Hampton Court view from the formal gardens.

Hampton Court view from the formal gardens.

Hanging out with King Henry VIII.

Hanging out with King Henry VIII.

Amazing mural designed by William Kent above the Grand Staircase to William III's apartments.

Amazing mural designed by William Kent above the Grand Staircase to William III’s apartments.

Friday was royal day on our itinerary. We had a nice quiet morning wandering around Mayfair…checked out the house where Ian Fleming was born, visited the embassy, and stopped into the church where they filmed the wedding scene at the beginning of Love Actually, also with Kiera Knightley. Then we walked over to Buckingham Palace. We happened to catch it just at the end of the changing of the guard, so that was kind of fun to see. I couldn’t believe how many people were there though. Tons of school groups. Many of whom then ran seemingly unsupervised through St. James Park picking all the flowers and rolling in the grass.

We had a little bit of time to kill before our next appointment for afternoon tea, so we strolled through the Royal Mews since it was half price and only £5 at the moment. All the horses and half the carriages were out for an Irish diplomatic visit at Windsor. But we still saw some neat carriages, including the Golden Carriage that Queen Victoria hated so much. Another place we will have to take our son back to when the horses are all there.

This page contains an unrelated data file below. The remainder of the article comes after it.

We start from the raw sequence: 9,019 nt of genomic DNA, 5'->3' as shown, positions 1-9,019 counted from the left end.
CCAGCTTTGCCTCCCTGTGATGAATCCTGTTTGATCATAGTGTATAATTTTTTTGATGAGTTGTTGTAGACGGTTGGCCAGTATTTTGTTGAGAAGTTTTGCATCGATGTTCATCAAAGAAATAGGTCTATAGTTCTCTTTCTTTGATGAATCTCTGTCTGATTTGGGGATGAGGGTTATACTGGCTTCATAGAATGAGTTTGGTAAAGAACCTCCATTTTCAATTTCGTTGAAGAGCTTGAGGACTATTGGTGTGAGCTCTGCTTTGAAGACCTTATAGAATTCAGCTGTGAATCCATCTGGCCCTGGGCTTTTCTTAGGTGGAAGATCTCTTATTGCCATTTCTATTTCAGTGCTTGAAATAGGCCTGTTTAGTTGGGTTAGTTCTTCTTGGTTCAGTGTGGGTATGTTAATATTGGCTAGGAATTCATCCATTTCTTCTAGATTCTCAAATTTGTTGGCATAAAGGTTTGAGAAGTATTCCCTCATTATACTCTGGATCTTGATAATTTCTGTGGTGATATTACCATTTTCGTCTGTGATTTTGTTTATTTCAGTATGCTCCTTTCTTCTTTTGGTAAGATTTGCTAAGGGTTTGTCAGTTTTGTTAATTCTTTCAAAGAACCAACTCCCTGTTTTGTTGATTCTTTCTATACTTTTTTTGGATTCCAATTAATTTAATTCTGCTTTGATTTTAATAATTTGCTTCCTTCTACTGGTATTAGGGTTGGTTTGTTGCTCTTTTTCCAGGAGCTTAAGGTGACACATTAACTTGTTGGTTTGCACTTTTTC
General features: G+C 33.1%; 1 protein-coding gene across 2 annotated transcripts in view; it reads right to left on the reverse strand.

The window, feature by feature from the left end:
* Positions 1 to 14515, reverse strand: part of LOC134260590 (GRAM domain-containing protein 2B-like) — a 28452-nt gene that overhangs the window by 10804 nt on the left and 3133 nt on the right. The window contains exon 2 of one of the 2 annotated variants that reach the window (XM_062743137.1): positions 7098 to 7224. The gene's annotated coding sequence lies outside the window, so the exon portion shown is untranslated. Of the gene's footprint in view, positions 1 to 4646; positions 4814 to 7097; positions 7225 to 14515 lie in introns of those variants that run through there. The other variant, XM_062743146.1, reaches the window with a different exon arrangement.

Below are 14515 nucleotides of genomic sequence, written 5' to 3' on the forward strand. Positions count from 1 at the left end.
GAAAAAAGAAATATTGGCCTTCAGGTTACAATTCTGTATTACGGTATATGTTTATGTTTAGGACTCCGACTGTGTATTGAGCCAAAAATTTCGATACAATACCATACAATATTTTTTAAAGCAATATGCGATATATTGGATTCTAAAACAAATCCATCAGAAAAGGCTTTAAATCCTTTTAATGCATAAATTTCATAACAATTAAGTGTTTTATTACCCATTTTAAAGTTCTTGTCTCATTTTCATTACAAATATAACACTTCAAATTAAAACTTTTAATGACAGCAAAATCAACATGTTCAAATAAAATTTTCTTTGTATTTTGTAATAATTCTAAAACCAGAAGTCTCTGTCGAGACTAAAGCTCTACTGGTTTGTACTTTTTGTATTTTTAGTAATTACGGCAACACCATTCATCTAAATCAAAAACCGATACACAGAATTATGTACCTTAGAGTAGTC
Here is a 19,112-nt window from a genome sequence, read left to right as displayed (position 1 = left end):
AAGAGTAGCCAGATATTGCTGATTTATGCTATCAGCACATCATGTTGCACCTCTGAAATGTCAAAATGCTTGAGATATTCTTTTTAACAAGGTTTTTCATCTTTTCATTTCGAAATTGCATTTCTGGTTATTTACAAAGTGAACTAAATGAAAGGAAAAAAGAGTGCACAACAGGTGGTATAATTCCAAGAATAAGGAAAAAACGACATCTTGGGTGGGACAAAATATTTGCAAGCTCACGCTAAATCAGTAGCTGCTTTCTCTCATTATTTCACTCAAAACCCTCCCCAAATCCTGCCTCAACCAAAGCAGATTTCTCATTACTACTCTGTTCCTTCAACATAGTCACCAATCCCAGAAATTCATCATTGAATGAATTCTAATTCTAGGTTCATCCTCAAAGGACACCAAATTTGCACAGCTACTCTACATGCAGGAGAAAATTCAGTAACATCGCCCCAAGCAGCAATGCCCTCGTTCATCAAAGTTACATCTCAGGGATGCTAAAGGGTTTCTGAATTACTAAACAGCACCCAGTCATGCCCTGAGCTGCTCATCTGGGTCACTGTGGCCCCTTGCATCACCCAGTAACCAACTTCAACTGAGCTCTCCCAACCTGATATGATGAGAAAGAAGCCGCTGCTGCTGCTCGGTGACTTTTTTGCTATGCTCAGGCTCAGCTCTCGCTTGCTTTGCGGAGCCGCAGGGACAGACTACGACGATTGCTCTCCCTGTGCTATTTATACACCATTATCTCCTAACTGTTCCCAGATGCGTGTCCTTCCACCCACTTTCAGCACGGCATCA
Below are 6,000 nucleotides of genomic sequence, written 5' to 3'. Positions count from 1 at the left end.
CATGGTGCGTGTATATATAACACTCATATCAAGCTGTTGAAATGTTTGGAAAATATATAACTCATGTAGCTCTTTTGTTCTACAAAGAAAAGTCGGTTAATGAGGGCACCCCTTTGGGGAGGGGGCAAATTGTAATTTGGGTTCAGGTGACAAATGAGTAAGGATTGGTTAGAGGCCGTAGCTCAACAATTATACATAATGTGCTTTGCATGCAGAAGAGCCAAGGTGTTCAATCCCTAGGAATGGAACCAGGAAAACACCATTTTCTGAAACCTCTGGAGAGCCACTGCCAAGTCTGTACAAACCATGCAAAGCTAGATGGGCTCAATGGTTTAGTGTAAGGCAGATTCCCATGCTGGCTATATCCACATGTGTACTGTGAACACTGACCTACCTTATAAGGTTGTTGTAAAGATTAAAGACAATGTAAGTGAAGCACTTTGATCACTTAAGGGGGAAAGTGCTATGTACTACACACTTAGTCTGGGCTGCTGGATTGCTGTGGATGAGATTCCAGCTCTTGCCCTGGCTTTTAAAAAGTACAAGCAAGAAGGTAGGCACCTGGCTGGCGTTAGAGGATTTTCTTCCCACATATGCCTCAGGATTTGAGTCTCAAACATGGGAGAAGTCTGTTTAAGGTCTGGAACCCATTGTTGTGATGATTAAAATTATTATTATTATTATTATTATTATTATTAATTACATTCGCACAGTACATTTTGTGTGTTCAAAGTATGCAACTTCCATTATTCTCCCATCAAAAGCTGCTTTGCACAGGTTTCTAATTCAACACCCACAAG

After that we finished out the day with tea at The Rubens at the Palace hotel across from the mews. (Mews means stables, by the way.) There had been a business on the site since 1815…everything from an apothecary, and a silk flower shop, to a bread store. But the hotel had been only been around since 1912. Their website points out that this was a very historic year.

…the year which saw the sinking of the Titanic, the year Captain Scott reached the South Pole [only to find that Amundsen had beaten him by thirty-five days], and the year suffragettes started a new window-smashing campaign and ninety-six of their supporters were arrested after they stormed the House of Commons.

Many places do tea differently, and I’m hoping to try as many as possible before we leave. But this is definitely one of my favorites so far. They had little couches facing the window so you could watch people coming and going out of the back of Buckingham Palace. The tea itself was excellent, and the desserts were incredibly artistic with chocolates in the shape of birdhouses and eclairs in the shape of little swans. Definitely two thumbs up!

Inside the church where the wedding scene from "Love Actually" was filmed.

Inside the church where the wedding scene from “Love Actually” was filmed.

The changing of the guard at Buckinham Palace.

The changing of the guard at Buckinham Palace.

The Gold State Coach.

The Gold State Coach.

A window seat for afternoon tea.

A window seat for afternoon tea.